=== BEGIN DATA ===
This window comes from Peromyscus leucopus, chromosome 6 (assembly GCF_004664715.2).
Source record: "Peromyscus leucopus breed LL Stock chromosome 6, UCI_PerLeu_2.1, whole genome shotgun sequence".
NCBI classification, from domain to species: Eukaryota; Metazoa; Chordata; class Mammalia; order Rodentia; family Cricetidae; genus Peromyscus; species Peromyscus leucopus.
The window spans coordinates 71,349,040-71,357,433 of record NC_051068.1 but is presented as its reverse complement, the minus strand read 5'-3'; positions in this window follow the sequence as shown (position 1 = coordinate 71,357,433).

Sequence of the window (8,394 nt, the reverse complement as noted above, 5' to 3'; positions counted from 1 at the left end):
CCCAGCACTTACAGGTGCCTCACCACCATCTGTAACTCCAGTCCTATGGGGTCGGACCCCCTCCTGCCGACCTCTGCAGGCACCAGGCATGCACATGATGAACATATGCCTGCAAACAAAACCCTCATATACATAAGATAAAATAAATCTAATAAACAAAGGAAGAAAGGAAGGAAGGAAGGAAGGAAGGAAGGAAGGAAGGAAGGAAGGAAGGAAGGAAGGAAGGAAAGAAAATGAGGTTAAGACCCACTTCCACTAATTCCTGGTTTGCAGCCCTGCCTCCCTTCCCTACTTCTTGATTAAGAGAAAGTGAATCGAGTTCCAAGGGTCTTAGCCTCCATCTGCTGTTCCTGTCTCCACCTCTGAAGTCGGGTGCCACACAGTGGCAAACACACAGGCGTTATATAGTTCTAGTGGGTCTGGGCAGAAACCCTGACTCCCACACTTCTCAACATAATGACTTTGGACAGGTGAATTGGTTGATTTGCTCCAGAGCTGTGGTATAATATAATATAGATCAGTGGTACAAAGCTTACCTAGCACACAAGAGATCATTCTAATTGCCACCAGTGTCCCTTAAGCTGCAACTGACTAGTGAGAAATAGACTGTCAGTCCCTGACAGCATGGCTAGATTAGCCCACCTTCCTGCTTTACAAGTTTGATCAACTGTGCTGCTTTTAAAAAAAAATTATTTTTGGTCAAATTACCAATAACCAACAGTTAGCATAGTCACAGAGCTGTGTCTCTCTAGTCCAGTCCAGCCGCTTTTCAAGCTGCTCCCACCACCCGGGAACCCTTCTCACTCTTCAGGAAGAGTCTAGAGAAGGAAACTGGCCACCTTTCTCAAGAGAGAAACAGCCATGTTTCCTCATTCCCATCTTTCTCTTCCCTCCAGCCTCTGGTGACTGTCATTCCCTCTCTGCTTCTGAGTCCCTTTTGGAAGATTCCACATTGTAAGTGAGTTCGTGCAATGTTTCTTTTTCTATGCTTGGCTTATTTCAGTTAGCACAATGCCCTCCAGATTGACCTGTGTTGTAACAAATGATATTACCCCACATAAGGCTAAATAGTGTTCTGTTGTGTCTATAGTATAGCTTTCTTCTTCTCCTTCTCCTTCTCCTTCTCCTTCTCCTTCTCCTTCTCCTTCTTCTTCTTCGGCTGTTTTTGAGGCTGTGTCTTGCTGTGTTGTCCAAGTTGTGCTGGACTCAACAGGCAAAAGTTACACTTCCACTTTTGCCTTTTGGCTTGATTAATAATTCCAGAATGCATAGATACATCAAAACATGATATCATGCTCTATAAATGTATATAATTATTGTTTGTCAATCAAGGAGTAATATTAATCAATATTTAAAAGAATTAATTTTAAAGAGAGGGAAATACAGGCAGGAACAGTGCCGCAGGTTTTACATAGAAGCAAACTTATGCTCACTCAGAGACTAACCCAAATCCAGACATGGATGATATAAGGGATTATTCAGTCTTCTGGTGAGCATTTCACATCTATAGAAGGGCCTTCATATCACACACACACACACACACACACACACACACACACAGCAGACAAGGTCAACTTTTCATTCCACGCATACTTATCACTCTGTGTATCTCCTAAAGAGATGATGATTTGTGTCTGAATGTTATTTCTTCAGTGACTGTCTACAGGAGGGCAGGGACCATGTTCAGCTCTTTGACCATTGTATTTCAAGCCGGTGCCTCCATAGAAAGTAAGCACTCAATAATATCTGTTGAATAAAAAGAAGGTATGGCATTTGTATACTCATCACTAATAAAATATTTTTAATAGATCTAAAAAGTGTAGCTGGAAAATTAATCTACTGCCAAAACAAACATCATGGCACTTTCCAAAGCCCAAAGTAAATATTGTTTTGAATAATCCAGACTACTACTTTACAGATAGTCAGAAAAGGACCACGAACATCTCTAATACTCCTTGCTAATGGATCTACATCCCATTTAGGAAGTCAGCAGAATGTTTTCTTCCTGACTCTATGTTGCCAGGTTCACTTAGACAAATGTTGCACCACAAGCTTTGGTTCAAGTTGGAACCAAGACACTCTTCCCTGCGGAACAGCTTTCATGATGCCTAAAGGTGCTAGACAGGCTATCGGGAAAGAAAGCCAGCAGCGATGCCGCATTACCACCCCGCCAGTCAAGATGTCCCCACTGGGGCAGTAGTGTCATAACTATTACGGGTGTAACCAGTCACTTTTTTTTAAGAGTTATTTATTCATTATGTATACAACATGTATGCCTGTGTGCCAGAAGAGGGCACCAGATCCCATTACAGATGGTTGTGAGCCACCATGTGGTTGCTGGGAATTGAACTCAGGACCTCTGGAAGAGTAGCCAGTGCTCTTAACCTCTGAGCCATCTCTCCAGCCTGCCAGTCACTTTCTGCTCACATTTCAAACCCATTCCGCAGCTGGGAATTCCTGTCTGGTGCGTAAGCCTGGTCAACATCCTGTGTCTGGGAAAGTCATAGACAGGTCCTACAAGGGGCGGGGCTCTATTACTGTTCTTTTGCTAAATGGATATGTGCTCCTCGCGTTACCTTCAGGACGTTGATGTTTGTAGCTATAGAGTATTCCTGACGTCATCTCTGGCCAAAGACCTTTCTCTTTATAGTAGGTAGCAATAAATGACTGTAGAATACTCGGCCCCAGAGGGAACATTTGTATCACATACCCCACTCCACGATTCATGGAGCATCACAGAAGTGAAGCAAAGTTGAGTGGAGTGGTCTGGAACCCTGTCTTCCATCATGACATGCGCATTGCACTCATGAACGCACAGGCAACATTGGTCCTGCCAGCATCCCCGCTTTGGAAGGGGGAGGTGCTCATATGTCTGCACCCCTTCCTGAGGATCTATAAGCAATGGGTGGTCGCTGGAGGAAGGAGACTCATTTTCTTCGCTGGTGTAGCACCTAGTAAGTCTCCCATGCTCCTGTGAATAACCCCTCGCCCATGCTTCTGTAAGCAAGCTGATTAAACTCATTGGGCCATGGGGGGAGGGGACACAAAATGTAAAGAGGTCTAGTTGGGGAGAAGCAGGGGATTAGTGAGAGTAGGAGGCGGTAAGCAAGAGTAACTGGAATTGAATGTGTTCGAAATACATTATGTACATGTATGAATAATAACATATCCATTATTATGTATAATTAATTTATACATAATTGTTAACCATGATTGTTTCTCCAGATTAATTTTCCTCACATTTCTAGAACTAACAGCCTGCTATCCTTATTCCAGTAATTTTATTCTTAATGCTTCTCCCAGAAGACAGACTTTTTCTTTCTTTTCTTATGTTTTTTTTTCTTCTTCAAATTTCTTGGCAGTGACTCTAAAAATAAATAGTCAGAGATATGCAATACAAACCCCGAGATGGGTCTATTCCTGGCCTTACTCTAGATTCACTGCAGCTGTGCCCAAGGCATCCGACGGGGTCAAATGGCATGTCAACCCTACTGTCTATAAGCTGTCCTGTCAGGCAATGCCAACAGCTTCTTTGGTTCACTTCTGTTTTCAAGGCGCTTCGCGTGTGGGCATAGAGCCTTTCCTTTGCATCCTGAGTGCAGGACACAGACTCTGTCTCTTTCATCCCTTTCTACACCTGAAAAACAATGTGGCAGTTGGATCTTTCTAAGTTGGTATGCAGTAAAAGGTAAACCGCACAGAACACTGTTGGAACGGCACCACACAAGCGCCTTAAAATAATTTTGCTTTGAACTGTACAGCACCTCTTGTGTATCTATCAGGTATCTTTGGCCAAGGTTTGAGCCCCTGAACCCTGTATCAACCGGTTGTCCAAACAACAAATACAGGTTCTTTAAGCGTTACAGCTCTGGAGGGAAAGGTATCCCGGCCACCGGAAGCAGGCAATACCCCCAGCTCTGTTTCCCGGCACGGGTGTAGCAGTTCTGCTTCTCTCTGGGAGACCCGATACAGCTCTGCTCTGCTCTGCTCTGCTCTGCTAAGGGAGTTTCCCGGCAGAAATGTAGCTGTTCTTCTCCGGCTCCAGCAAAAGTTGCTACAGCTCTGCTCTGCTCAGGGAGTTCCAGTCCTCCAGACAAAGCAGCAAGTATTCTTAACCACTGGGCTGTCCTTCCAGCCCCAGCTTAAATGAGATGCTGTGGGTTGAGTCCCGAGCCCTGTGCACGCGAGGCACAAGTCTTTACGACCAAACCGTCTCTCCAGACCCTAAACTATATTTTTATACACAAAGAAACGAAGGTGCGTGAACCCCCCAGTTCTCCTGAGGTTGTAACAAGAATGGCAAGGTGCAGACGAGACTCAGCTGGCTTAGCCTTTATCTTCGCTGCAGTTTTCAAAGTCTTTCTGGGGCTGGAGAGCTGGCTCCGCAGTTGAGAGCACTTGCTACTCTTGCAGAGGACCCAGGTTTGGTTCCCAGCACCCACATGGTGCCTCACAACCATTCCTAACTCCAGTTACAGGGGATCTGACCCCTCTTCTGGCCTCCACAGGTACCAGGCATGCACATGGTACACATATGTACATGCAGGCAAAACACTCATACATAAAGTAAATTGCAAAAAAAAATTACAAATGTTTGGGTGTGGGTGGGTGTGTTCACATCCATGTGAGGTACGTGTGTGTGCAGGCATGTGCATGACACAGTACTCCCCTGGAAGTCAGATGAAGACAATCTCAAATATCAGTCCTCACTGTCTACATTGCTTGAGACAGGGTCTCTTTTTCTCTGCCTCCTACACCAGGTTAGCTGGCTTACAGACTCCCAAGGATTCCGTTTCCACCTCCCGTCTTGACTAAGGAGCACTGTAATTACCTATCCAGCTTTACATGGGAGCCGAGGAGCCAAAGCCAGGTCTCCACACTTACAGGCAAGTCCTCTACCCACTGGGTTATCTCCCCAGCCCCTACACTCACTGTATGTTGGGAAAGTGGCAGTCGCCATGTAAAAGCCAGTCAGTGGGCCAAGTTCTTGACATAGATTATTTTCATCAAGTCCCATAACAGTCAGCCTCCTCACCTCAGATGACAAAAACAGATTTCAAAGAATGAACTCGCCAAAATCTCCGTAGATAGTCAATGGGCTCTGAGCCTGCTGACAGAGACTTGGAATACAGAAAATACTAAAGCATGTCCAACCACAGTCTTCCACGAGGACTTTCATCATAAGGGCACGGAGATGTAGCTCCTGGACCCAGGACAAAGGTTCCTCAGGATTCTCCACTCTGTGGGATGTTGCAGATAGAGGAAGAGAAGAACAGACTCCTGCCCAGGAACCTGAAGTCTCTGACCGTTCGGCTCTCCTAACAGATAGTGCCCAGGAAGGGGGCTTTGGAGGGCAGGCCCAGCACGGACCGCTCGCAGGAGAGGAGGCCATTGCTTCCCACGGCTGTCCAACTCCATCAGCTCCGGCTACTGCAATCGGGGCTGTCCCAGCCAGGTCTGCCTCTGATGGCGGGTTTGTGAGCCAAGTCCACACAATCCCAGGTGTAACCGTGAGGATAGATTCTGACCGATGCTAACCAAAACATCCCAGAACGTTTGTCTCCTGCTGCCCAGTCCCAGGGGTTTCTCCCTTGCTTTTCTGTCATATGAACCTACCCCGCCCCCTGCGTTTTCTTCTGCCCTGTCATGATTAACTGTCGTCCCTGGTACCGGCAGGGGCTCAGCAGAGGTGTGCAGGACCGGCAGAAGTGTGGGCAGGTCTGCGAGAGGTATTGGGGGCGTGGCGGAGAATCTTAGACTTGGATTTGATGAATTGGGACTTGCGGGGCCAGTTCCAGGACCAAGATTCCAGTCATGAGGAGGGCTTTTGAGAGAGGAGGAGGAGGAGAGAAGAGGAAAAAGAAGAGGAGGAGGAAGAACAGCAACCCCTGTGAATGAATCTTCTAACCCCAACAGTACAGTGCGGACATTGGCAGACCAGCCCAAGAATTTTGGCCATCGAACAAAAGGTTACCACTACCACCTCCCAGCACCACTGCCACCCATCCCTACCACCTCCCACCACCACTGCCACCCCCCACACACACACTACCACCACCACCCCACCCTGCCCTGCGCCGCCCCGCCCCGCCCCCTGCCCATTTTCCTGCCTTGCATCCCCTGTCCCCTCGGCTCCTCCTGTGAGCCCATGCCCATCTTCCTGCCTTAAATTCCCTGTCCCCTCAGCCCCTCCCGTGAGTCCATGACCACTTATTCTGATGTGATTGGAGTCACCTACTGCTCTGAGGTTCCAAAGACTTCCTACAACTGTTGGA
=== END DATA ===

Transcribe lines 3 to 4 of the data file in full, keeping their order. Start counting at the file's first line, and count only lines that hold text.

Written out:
NCBI classification, from domain to species: Eukaryota; Metazoa; Chordata; class Mammalia; order Rodentia; family Cricetidae; genus Peromyscus; species Peromyscus leucopus.
The window spans coordinates 71,349,040-71,357,433 of record NC_051068.1 but is presented as its reverse complement, the minus strand read 5'-3'; positions in this window follow the sequence as shown (position 1 = coordinate 71,357,433).